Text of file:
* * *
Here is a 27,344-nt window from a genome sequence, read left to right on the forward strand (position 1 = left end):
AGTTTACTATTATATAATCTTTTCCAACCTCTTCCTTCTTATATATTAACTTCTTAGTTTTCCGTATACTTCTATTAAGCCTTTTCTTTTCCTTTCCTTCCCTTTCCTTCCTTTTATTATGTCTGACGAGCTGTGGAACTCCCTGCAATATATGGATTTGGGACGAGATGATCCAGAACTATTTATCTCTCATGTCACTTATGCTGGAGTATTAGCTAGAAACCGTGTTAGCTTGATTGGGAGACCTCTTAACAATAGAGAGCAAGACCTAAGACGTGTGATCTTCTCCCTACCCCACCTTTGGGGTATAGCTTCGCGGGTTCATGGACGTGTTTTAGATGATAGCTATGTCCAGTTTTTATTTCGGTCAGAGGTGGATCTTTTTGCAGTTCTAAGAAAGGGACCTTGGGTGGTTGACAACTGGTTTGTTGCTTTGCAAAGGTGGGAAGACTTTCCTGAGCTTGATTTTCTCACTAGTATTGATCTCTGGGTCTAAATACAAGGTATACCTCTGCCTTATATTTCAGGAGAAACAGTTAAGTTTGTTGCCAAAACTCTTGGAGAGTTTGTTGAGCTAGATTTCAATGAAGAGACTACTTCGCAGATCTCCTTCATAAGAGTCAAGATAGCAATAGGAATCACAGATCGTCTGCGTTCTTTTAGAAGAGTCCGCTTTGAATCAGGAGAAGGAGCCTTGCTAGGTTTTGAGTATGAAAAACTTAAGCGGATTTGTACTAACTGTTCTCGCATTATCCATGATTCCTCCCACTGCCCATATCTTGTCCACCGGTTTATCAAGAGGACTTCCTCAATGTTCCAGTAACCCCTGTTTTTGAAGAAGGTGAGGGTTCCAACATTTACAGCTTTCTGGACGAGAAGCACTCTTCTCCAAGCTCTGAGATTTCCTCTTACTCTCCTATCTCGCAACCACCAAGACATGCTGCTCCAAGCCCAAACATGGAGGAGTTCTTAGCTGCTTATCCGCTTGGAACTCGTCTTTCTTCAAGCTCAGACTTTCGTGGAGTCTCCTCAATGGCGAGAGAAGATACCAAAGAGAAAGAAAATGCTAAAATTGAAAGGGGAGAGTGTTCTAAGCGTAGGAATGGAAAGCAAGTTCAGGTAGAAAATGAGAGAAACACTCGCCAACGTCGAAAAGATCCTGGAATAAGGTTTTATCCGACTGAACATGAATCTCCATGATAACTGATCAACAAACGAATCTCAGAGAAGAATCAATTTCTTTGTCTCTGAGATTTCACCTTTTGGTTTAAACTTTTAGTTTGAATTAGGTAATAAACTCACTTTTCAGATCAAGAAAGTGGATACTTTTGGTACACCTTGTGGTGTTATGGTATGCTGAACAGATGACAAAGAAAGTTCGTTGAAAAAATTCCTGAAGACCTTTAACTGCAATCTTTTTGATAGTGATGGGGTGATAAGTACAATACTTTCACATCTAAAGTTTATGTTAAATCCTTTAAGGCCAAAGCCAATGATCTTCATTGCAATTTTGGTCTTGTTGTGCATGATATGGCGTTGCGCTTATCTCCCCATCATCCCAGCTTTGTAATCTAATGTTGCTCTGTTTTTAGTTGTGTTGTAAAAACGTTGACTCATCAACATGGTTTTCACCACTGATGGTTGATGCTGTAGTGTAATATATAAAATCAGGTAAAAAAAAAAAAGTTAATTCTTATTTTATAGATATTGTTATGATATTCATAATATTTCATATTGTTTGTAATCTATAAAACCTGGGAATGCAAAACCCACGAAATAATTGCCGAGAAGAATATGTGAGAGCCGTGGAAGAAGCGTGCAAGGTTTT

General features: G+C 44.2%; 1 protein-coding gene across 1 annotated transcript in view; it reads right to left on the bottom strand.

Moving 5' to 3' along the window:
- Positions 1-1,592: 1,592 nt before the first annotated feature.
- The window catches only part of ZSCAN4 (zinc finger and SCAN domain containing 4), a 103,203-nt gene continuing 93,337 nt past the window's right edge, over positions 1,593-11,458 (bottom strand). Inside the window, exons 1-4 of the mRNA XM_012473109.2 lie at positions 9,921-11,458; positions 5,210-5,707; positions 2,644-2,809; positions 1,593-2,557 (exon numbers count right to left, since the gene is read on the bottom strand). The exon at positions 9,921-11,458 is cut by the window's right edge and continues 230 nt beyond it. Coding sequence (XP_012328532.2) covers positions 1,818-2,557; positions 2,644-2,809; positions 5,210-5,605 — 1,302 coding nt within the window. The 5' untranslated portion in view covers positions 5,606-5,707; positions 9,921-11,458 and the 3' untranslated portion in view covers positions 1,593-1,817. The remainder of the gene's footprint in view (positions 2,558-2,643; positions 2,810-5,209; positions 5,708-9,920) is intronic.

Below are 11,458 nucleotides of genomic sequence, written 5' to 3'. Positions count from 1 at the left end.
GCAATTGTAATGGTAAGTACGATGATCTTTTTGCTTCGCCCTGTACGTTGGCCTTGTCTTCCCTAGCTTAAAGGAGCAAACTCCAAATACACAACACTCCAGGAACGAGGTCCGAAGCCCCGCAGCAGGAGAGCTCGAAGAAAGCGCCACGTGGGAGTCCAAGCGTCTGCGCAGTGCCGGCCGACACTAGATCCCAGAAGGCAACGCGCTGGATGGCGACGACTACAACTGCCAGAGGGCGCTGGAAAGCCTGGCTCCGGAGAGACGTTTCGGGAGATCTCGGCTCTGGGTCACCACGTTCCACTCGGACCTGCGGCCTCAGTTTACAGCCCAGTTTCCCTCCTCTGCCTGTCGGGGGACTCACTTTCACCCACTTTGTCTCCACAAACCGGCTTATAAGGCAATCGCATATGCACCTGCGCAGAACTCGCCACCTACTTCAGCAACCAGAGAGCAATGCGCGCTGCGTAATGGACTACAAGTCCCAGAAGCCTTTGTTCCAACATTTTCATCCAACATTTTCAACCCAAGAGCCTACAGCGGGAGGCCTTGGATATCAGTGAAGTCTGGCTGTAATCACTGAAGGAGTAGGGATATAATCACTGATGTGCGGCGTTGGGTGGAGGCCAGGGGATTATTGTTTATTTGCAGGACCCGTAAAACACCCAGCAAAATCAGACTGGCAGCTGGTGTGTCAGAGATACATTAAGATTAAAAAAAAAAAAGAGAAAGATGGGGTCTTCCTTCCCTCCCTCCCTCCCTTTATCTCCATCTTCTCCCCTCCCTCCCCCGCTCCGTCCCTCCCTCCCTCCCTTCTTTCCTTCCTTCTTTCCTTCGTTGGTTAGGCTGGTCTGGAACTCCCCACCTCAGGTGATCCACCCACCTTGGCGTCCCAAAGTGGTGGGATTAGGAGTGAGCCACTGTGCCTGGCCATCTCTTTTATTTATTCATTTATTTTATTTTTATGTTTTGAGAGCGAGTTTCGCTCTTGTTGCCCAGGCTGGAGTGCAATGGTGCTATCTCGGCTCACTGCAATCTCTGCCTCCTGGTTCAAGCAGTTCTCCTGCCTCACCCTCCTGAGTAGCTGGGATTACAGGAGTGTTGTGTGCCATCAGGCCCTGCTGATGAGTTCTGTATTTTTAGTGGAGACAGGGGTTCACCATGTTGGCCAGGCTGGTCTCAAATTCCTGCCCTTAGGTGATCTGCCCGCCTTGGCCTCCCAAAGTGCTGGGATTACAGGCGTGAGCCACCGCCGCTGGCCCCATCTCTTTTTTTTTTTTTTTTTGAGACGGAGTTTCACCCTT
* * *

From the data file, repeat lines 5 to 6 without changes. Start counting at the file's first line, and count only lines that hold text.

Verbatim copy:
- Positions 1-1,592: 1,592 nt before the first annotated feature.
- The window catches only part of ZSCAN4 (zinc finger and SCAN domain containing 4), a 103,203-nt gene continuing 93,337 nt past the window's right edge, over positions 1,593-11,458 (bottom strand). Inside the window, exons 1-4 of the mRNA XM_012473109.2 lie at positions 9,921-11,458; positions 5,210-5,707; positions 2,644-2,809; positions 1,593-2,557 (exon numbers count right to left, since the gene is read on the bottom strand). The exon at positions 9,921-11,458 is cut by the window's right edge and continues 230 nt beyond it. Coding sequence (XP_012328532.2) covers positions 1,818-2,557; positions 2,644-2,809; positions 5,210-5,605 — 1,302 coding nt within the window. The 5' untranslated portion in view covers positions 5,606-5,707; positions 9,921-11,458 and the 3' untranslated portion in view covers positions 1,593-1,817. The remainder of the gene's footprint in view (positions 2,558-2,643; positions 2,810-5,209; positions 5,708-9,920) is intronic.